Las Vegas Sun

June 24, 2019

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Case of drug-planting cops raises concerns

The police officers testified that they found drugs in Mark Lilly's car. They neglected to mention that the drugs were put there by a police officer.

For that, an independent review board recommended that the two officers be fired. But last week, Metro Police announced they would instead be suspended without pay for an undisclosed length of time -- a decision that has infuriated the American Civil Liberties Union.

"This case should shake public confidence in the entire criminal justice system," said Gary Peck, executive director of the ACLU's Nevada chapter.

"Here we have a case where the police planted evidence in a criminal case and then stood mutely by while it was used against someone. It should raise very serious concerns that our state's largest law enforcement agency is one that does not believe that planting evidence is a fireable offense."

The Citizen Review Board last month recommended that Officers Kevin Collmar and David Parker should be fired for their incomplete testimony at Lilly's preliminary hearing.

Lilly had just been arrested for trying to sell fake drugs to a group of police when one of the officers decided to give his police dog some practice sniffing out real drugs.

The K-9 officer, David Newton, hid some unmarked drugs in the car so the dog could find them. Then he left the drugs in the car. And somehow, the real drugs wound up as evidence against Lilly, setting him up for much harsher penalties than those for mere fake-drug dealing.

"This case was like a comedy of errors," said Andrea Beckman, the review board's executive director.

What offended the board was not the planting of the drugs, which appeared to be an honest mistake, she said. Rather, it was the fact that Collmar and Parker never mentioned in their testimony that the drugs weren't Lilly's.

To the review board, "their omission of the facts was considered to be lying to the court," Beckman said.

In its report, the panel said the officers should be fired because their actions went beyond mere neglect and constituted willful misconduct. "They make good officers look bad," the report stated.

Sheriff Bill Young almost always follows the review board's recommendations, Beckman said, but he is not required to.

"It is within the purview of the sheriff to recommend whatever he thinks is appropriate," she said. "He normally follows our recommendations, so if he didn't, I'm sure he had good reasons for it."

Metro Deputy Chief Mike Ault, head of the internal affairs division, said the police department's internal investigation "simply did not find" that the officers' omissions amounted to lying.

The officers did have a duty to ensure that the prosecutor on the case knew about the misplaced drugs, and they failed to fulfill that duty, Ault said. But that "mistake" didn't merit termination.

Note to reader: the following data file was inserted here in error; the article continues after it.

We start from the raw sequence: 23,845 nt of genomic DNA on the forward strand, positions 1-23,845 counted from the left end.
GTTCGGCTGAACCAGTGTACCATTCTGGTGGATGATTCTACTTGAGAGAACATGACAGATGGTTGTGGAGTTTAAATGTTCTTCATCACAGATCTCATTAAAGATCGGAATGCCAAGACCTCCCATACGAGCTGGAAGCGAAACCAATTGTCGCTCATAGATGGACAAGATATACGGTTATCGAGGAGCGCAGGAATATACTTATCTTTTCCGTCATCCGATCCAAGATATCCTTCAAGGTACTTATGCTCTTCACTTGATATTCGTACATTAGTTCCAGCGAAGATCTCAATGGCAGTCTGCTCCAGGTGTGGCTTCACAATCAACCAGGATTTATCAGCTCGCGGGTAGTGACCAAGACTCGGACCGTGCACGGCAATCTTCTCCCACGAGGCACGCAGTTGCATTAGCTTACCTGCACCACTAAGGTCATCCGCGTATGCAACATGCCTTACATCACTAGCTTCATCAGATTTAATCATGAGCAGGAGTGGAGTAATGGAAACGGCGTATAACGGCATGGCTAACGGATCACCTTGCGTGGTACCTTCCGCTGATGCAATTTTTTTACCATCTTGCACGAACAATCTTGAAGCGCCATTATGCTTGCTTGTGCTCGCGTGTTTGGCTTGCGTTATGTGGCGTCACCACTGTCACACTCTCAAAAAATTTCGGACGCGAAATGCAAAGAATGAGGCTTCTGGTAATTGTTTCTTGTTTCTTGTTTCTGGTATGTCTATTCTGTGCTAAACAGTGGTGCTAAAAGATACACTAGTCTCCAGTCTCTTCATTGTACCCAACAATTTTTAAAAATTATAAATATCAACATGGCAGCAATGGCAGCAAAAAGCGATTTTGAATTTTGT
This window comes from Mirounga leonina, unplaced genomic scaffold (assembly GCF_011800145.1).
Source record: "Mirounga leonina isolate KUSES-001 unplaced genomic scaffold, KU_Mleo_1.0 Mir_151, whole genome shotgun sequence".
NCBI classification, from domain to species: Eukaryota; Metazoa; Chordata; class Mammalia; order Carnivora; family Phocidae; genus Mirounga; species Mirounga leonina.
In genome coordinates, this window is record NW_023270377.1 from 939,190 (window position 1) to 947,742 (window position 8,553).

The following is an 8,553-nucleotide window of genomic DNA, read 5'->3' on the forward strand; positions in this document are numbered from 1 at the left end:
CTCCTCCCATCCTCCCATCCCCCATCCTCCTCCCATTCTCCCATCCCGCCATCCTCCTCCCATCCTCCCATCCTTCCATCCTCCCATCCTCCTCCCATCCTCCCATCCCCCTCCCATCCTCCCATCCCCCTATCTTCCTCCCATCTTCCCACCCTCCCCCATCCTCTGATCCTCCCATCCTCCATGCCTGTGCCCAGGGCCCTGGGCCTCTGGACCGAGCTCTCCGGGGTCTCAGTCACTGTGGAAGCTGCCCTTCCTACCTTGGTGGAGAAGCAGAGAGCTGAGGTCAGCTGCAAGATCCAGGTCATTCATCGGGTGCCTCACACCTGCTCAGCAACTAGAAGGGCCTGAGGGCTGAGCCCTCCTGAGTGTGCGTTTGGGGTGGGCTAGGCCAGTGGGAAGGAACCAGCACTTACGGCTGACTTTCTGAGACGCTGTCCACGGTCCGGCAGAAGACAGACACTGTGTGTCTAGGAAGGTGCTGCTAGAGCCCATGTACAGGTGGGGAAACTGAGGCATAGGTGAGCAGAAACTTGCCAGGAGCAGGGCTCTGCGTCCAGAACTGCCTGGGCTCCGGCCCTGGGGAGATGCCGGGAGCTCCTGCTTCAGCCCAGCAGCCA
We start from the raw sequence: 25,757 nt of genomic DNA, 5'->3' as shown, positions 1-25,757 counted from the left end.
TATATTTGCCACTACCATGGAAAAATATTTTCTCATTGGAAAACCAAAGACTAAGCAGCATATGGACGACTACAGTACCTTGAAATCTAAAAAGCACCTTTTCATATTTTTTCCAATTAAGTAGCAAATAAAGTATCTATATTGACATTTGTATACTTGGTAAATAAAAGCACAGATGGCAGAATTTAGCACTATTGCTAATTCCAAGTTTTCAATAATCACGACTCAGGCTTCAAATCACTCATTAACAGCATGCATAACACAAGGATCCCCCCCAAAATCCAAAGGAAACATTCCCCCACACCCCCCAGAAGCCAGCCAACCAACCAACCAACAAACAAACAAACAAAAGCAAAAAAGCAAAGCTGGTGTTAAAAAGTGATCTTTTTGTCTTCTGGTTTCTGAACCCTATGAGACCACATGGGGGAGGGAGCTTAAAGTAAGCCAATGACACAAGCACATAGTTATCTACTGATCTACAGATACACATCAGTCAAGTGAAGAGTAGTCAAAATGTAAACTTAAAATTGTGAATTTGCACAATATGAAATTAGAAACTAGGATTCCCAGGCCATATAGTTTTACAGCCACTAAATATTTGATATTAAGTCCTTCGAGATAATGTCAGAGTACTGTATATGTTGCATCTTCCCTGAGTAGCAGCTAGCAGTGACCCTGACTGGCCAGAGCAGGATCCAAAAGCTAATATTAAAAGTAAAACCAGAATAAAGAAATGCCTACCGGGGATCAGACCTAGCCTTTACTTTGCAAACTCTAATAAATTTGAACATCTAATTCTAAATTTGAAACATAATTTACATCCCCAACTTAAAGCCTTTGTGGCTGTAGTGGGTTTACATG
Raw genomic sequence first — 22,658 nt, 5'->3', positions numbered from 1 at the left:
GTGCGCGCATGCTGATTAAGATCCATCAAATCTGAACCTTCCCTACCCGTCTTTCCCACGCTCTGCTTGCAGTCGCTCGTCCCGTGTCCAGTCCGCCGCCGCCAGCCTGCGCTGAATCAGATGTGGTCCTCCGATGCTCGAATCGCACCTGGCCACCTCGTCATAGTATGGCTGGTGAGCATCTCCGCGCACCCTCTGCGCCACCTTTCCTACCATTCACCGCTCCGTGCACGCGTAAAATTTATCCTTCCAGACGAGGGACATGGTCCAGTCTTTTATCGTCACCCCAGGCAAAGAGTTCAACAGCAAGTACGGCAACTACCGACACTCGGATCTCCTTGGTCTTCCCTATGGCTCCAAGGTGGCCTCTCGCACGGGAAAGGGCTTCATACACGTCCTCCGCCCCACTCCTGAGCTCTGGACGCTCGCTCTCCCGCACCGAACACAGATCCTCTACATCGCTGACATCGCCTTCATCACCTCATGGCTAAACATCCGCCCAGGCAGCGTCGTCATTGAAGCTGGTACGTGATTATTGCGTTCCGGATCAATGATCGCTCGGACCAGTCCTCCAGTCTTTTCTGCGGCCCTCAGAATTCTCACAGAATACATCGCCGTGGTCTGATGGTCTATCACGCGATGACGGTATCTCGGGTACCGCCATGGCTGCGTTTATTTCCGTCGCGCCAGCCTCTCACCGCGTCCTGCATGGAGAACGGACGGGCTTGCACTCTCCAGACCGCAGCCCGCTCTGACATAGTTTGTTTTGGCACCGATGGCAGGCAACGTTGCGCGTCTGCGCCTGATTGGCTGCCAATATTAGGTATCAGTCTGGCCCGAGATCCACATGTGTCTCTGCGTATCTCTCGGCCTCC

"This police department lives and dies by its reputation, and the good news I believe out of this is that we had the ability to investigate the charge," he said. "I am very comfortable that we reacted organizationally to fix a couple of blind spots in our procedures."

The case has led to two notable changes in police policy. First, when police file paperwork to dismiss charges, as the K-9 officer did, a new procedure will ensure the forms make it to prosecutors' attention.

Second, confiscated drugs Metro uses for training must now be clearly marked as police property to avoid mix-ups.

But Peck said the failure to fire the officers made not just other officers but the entire system look bad.

"I'm a deep believer in second chances, but this isn't some minor mistake," he said. "This goes to the heart of the integrity of the entire criminal justice system.

"This case brings into question whether people are being prosecuted and put in prison on the basis of false statements and misleading evidence."

Public Defender Phil Kohn said the district attorney's office should be investigating the crimes the officers might have committed, such as planting evidence or giving false testimony.

"My first question is, what is the district attorney going to do about it?" he said. "Someone should investigate it, and if Metro's not investigating it the FBI should."

District Attorney David Roger said the officers would not be prosecuted.

"We reviewed this case for criminal prosecution, but based upon the facts as presented to us we didn't feel we had sufficient evidence to prove beyond a reasonable doubt that a crime was committed."

The officers' actions, Roger said, appeared to be "sloppy police work -- that doesn't rise to the level of a crime."

"I trust Sheriff Young to police his officers," Roger said.

Peck said Roger ought to be screaming the loudest about the officers' actions.

"The district attorney, I believe, has an obligation to step forward and make sure that those officers are held accountable, to say that this is simply not going to be tolerated," Peck said. "Why is the district attorney's office not doing anything about it? The answer is because the district attorney's office is incapable of independent judgment."

Peck cited as another example a lawsuit the ACLU has filed against the police department for a case in which police guards at the county jail allegedly threw large illegal explosives -- M-80s -- at inmates.

Metro did not dispute the facts of the case, but the officers involved were not prosecuted. Following a recommendation by the Citizen Review Board, they were suspended without pay.